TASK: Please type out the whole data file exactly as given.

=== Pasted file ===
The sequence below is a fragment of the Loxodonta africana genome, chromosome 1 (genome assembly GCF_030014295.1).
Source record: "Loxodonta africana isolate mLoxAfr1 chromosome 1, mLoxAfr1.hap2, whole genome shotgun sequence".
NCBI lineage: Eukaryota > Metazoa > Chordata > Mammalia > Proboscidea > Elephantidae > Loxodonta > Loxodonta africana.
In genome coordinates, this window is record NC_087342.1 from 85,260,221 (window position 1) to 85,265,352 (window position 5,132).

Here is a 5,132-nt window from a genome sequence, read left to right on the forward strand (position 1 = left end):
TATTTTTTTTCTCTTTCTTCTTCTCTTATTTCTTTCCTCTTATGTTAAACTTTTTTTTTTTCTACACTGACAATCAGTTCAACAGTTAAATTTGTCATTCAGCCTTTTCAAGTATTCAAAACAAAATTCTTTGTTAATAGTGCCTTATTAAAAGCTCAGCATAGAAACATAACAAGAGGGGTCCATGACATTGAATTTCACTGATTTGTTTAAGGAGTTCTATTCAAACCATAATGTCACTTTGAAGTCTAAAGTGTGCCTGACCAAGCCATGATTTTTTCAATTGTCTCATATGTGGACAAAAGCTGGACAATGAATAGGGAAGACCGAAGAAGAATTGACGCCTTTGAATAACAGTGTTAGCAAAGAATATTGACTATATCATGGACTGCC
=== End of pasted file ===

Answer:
The sequence below is a fragment of the Loxodonta africana genome, chromosome 1 (genome assembly GCF_030014295.1).
Source record: "Loxodonta africana isolate mLoxAfr1 chromosome 1, mLoxAfr1.hap2, whole genome shotgun sequence".
NCBI lineage: Eukaryota > Metazoa > Chordata > Mammalia > Proboscidea > Elephantidae > Loxodonta > Loxodonta africana.
In genome coordinates, this window is record NC_087342.1 from 85,260,221 (window position 1) to 85,265,352 (window position 5,132).

Here is a 5,132-nt window from a genome sequence, read left to right on the forward strand (position 1 = left end):
TATTTTTTTTCTCTTTCTTCTTCTCTTATTTCTTTCCTCTTATGTTAAACTTTTTTTTTTTCTACACTGACAATCAGTTCAACAGTTAAATTTGTCATTCAGCCTTTTCAAGTATTCAAAACAAAATTCTTTGTTAATAGTGCCTTATTAAAAGCTCAGCATAGAAACATAACAAGAGGGGTCCATGACATTGAATTTCACTGATTTGTTTAAGGAGTTCTATTCAAACCATAATGTCACTTTGAAGTCTAAAGTGTGCCTGACCAAGCCATGATTTTTTCAATTGTCTCATATGTGGACAAAAGCTGGACAATGAATAGGGAAGACCGAAGAAGAATTGACGCCTTTGAATAACAGTGTTAGCAAAGAATATTGACTATATCATGGACTGCC